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Posts Tagged ‘houses’

Green homes in Austin Texas

In Green Living on May 6, 2009 at 4:21 pm

Green Homes in Austin Texas

Green Homes in Austin Texas

The City of Austin recently passed an ordinance relating to energy conservation audit and disclosure requirements in part for residential units. It is long winded and of course there are exceptions and allowable variances, but basically this new ordinance requires a seller to have this energy audit conducted before the sale of the residential property. I am not arguing if there should or shouldn’t be an audit or ratings, or whether they are good or bad. They are here and there will be more rules and regulations concerning energy efficiency in the future. I do agree that we, as a whole population need to improve how we utilize what energy there is available. Not being an expert on energy efficiency by any means there are some questions in my mind that need clarifying. Here are a couple of thoughts running through my head. Is it the amount of energy used or the efficiency of the energy used that is important? For example, there is a family of 4 living in a 2500 sq. ft. that home maximizes all of the energy features that are available today. No expense has been spared. They have an energy audit performed and their home is as efficient as can be at this time. They live their lives as a family of 4 would. Warm in the winter, cool in the summer.

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They are an active family, in and out of the home and not worrying about the lights, temperatures or heating and cooling. They are just living their lives on a daily basis. The cost is approximately $100.00 per month for 100 kilowatts used. Take another family of 4 living in a 2500 sq. ft. home, they can afford a few of the energy saving features that are available but the home is not as efficient as it could be so they pay closer attention to where the thermostat temperature is set. They are a little more attentive to doors opening and closing and turn off lights when not in use. Since the home is not as energy efficient as it could be they try to be more efficient. It would probably pass an energy audit but could use some improvements. Because of their efforts their cost is $100.00 for 100 kilowatts. Lastly, there is a family of 4 living in a 2500 sq. ft. home. This is an older home with very few energy saving features. The home has no central air or central heat; they utilize windows and fans for cooling in the summer and localized heating units for warmth in the colder months. They close off rooms when not in use and they turn off lights when they are not in use. They have used a few of the energy saving methods available. The home has been caulked and insulated to seal off as much air flow as possible. They are not uncomfortable and the cost to improve would not be cost effective. Because of the homes’ lack of HVAC and the families’ efforts their cost is 100.00 for 100 kilowatts. This home would never pass an energy audit. So here again is my question? If all of the homes are using the same amount of energy, does it matter if it is because of the homes energy efficiency or because of the energy saving efforts of the family living in the homes? Part of the reason we are even discussing an energy problem is because we have not been taking the time to be as energy efficient as we want our homes to be. EcoBrokers in Austin can often help people understand what to look for in an energy efficient home.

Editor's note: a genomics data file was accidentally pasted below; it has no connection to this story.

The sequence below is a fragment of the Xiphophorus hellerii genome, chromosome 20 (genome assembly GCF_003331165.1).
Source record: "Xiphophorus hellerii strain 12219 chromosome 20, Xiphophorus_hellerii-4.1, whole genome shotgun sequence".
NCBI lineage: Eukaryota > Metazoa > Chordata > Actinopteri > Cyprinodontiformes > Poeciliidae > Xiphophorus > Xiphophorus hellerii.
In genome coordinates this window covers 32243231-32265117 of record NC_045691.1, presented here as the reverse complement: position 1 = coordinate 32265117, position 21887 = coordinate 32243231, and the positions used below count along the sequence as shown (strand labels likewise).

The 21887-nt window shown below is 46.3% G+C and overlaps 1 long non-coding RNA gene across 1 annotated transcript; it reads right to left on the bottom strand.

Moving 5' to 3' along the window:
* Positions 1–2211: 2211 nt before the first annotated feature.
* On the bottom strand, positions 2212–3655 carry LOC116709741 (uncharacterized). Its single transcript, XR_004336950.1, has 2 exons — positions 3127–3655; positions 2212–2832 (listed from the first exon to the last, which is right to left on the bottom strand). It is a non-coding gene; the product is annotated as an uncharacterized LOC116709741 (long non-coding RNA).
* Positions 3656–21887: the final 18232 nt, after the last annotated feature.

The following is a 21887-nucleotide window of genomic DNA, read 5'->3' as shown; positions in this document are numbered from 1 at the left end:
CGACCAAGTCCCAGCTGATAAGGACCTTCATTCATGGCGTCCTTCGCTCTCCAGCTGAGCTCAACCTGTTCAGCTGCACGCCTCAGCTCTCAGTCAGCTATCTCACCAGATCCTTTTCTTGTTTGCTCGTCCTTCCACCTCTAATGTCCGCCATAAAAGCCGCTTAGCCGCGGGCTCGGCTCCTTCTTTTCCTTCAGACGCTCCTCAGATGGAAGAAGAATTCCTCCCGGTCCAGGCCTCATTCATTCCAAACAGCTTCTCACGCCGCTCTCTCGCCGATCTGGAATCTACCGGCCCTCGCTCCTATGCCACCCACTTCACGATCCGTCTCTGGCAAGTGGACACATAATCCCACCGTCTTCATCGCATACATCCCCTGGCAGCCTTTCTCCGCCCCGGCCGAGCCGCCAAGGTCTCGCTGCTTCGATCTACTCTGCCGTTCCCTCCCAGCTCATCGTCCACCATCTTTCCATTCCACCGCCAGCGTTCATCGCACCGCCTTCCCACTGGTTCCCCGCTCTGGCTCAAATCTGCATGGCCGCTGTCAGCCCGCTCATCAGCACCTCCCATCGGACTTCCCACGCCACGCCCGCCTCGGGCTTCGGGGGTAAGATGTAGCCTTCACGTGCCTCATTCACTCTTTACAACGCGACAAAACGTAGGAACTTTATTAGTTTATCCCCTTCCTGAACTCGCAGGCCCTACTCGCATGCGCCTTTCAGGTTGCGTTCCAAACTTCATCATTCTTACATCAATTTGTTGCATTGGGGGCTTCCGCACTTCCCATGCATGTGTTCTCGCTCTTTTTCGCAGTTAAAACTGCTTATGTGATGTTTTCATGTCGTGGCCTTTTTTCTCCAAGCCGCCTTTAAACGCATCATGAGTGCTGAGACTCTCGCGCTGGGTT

How to buy foreclosures

In Foreclosure on May 6, 2009 at 4:15 pm

How To Buy Foreclosures

How To Buy Foreclosures

Author: Elaine
How to buy a foreclosed? Where can I acquire homes in default to buy? Are there any acceptable foreclosed houses deals? Does today’s industry mean there are many secure deals? How can I purchase a real estate property cheap in down industry? Can I bargain a real estate property for a half price or a fraction of its price?